The index covers the categories on approval requirements, the extent to which profits can be remitted abroad, ease in liquidating assets, and preferential treatment of direct investment. See Appendix in Garibaldi and others (2001).
It reflects the degree to which citizens are willing to accept the established institutions for making and implementing laws and adjudicating disputes.
We tried to distinguish different types of agglomeration by including the interaction terms of agglomeration with the share of the industry and with urbanization in the initial year. Neither term was significant, however.
Campos and Kinoshita (2002) find that both initial income level and FDI are important determinants of growth for 25 transition economies.
Other initial conditions were tested but none of them were statistically significant.
One alternative is to use the ratio of FDI to GDP. In transition economies, GDP is quite volatile during the initial years of transition. Thus, we prefer to choose per capita FDI to FDI/GDP.
The Hausman test rejects the random effects model.
Cheng and Kwan (2000) test for strict exogeneity of the following four variables: income, wage, education, and infrastructure. They find that the first two are endogenous, or weakly exogenous, in explaining FDI in Chinese regions.
All time-invariant variables (natural resources, distance from Brussels, trade dependence and restrictions on FDI) drop out after first-differencing, so we first transform them by multiplying by a time trend. Similar coefficients are obtained when we re-estimate the models using the individual means of Y and X over time. See Hsiao (1986) for further discussion.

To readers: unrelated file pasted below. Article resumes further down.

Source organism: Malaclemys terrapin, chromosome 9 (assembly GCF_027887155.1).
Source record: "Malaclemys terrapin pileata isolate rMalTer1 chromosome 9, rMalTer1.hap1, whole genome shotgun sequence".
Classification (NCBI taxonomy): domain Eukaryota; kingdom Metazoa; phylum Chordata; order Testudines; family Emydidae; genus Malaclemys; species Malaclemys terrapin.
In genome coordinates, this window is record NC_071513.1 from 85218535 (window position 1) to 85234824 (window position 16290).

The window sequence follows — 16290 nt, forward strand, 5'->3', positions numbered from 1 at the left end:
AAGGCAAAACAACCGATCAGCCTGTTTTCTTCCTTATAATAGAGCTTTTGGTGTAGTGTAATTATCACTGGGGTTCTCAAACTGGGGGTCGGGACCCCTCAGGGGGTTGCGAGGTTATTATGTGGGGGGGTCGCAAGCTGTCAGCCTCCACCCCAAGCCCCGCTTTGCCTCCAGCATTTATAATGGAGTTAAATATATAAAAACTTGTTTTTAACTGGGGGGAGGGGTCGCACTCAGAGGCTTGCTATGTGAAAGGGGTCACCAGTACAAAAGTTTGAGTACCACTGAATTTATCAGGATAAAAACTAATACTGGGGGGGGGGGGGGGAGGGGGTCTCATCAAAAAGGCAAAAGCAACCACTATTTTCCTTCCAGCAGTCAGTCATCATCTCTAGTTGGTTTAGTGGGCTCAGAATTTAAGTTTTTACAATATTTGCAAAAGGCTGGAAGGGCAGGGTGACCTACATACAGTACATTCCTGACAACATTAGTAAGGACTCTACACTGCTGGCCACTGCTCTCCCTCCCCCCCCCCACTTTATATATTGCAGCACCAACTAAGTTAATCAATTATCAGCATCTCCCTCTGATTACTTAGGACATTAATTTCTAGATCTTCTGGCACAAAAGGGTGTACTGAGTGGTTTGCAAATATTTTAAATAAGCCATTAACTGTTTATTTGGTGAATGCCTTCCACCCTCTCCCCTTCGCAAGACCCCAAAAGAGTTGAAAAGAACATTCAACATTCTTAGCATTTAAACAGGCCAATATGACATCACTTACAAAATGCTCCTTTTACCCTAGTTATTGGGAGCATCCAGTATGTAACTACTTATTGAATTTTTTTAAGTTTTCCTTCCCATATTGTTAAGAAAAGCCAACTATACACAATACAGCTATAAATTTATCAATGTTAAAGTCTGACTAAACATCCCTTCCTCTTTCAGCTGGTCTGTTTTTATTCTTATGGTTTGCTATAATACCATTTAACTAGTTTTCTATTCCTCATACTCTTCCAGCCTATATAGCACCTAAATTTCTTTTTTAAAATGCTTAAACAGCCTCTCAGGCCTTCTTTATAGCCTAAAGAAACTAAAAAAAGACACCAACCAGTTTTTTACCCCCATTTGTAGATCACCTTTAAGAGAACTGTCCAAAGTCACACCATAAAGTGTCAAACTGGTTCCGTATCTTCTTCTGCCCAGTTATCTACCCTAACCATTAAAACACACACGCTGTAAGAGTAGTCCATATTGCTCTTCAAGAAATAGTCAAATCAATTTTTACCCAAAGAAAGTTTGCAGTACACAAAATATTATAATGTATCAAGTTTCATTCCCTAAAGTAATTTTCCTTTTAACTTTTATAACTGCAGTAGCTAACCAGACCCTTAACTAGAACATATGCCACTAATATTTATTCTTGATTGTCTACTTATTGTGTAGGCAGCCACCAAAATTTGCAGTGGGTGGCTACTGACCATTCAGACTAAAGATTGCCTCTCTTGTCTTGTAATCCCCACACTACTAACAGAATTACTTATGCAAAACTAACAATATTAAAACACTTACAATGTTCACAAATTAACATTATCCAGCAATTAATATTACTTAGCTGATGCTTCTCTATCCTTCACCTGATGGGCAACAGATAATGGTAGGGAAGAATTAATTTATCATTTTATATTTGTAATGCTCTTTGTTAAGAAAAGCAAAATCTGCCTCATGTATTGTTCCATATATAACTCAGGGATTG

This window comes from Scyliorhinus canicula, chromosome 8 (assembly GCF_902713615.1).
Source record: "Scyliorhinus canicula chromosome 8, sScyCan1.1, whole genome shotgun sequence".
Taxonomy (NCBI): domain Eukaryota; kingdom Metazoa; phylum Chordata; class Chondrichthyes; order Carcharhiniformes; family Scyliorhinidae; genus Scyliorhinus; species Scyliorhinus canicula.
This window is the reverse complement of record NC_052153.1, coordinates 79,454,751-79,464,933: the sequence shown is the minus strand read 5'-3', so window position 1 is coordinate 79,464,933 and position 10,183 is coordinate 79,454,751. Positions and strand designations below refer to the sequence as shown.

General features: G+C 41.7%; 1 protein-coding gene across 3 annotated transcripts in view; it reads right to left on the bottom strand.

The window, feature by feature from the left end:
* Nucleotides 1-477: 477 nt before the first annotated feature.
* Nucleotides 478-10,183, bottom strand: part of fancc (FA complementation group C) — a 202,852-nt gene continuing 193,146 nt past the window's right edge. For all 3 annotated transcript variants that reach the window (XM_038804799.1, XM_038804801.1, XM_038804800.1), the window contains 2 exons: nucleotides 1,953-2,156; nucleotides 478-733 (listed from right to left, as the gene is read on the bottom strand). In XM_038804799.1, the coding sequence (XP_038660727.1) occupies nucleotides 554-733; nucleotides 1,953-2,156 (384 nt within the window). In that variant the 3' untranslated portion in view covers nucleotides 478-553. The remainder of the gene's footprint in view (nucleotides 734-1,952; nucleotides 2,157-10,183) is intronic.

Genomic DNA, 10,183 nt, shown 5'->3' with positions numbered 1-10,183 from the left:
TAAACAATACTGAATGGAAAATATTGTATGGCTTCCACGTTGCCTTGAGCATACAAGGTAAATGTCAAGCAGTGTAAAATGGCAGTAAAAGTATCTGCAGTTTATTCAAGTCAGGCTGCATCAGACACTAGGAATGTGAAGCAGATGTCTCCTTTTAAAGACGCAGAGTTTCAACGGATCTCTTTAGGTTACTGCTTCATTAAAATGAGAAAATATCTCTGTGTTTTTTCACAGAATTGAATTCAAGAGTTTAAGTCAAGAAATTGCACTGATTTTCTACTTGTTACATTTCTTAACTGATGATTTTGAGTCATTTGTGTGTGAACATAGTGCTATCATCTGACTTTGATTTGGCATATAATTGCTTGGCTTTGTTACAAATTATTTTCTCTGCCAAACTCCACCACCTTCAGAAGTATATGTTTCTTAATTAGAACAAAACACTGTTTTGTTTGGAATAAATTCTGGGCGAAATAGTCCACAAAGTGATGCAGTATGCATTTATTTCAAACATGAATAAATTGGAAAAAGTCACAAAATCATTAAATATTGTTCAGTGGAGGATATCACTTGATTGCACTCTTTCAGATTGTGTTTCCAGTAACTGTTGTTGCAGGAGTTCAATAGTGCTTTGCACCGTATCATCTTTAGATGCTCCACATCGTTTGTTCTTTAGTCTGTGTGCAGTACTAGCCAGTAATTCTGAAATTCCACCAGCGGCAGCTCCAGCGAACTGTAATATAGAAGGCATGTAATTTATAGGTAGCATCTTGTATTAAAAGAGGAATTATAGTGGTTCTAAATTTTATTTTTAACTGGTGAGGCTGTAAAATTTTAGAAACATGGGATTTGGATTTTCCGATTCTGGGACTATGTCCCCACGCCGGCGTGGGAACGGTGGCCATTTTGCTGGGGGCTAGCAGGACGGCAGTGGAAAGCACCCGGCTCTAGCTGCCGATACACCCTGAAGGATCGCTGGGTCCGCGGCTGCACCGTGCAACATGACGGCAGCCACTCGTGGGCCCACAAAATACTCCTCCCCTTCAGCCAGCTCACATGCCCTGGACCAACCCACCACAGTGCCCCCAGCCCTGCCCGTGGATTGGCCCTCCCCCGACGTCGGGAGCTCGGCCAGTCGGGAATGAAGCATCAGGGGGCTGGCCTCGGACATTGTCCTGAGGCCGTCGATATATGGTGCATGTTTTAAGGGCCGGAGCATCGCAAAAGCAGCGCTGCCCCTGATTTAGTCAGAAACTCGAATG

We also estimated the GMM when market size and labor cost are weakly exogenous, but the estimators are similar. Since a small sample bias may be severe when the instrument matrix gets larger, we report here the results from strictly exogenous instrumental variables.
The insignificance of market size and labor cost may be associated with endogeneity of these variables. We also estimated the model by treating both variables as weakly endogenous, but their statistical insignificance remained.
However, the benefits of technology transfer are more relevant to FDI made in the manufacturing sector than in the primary sector.